JP Morgan's global metals group has over 30 years' experience and, despite a difficult year, still managed to provide much-needed liquidity in the precious metals market. The bank strengthened its physical capabilities with the acquisition of RBS Sempra's commodities business, which was completed in July.
The outstanding development of the year beyond merely building out other aspects of its business was the forward-looking move to open a gold vault in the FreePort area of Singapore, a first for global banks in the Asia-Pacific region. The nascent Singapore Mercantile Exchange's gold futures contract will be physically backed by gold held in JP Morgan's vault. As such, JP Morgan is leading the way for precious metals development in the region by setting up an integrated precious metals trading and vaulting platform in Asia.
"This is a consolidating step for us having a direct exposure to the physical gold market in Asia," says Tim Wilson, managing director and head of Asia marketing of global commodities at JP Morgan. "We have traditionally handled that out of London but in the middle of September when we officially open the vault, a lot of that capability and servicing of Asian clients will be handled out of Singapore."
The idea for the vault was first suggested in 2008 and after considerable market research concluded the vault would be well-received, the search for a suitable location ended with the choice to use part of the FreePort facility next to Changi airport.
Several factors led to the decision, two of which were highlighted by the financial crisis, says Oral Dawe, managing director and head of Asia commodities.
"Gold has been a very topical subject for investment in the last few years, particularly during the financial crisis when there was a flight to safety," he says. "Asia has been a large part of the investment in gold and it is well-known that a lot of Asian cultures in general have a close affinity to gold for a variety of reasons."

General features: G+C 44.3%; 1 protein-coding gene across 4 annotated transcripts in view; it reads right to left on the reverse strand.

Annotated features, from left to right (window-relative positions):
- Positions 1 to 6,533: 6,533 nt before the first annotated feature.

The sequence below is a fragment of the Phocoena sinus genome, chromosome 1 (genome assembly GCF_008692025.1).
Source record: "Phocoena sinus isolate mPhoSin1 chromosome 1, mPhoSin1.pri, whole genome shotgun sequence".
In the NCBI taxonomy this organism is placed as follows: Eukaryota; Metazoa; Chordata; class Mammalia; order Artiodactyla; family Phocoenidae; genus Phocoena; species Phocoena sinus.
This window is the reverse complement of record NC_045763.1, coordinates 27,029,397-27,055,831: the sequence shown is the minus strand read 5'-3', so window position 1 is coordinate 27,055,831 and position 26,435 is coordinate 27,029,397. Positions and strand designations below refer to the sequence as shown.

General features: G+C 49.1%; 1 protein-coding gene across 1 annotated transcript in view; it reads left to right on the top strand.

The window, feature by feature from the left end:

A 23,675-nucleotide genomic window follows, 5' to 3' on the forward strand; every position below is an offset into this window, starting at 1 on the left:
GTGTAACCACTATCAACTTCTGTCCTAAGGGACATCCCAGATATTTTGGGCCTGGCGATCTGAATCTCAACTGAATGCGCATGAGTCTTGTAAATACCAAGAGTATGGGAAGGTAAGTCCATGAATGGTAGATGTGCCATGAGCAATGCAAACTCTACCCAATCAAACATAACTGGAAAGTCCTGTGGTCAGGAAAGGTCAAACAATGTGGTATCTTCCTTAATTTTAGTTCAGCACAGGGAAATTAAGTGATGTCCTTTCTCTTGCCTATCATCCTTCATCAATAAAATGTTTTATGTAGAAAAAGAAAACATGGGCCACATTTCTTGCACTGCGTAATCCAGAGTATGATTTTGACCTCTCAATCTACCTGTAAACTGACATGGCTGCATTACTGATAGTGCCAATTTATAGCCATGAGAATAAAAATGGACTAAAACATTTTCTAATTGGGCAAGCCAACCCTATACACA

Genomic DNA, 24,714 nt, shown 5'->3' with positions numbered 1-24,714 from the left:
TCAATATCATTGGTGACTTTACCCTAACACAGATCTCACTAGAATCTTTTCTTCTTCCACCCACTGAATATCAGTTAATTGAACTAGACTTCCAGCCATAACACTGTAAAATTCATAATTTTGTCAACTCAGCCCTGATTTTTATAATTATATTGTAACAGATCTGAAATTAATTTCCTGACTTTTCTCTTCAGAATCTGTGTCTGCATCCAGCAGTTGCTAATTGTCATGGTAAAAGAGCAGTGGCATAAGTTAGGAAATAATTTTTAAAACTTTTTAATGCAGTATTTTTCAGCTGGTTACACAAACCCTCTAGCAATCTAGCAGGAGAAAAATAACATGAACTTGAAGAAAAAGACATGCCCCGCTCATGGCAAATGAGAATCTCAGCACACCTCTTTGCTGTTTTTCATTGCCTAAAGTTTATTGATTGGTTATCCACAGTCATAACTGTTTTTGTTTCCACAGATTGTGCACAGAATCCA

"Maybe in part related to the financial crisis, what we have seen is that clients have become much more sensitive to concentration risk. No matter how much you trust any one place, it's good to diversify a little bit," says Dawe. "Having a vault in a trusted place in this part of the world gives diversification opportunities that wouldn't have existed before and our global clients have a higher premium on that today than they would have three or four years ago."
In addition, as markets develop in Asia, it makes logistical sense to have a base set up in the region.
"If you look at where gold is produced and consumed, it is produced largely in the southern hemisphere and traditionally shipped into Europe and then back out to Asia," says Wilson. "What we're doing is effectively by-passing that triangular shipping route and allowing, for example, the Australian gold-producing industry to deliver straight into its place of maximum consumption into Asia.
Of course, China is also now the largest gold producing nation in the world, having overtaken South Africa a couple of years ago."
This is the first major step for the bank in rolling out its strategy to create a hub in Singapore for precious metals to rival those in London and New York.
"What we ultimately envisage is the development of a more mature, liquid Asian gold market. We will continue to facilitate as market-makers in the region and encourage other market counterparties to facilitate that," says Wilson. "Through numerous organisations, including the London gold market organisations, we are promoting Asia as an alternative gold market destination, much like London, New York - this is what we expect Singapore will become."
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The week on Risk.net, December 9–15 2017Receive this by email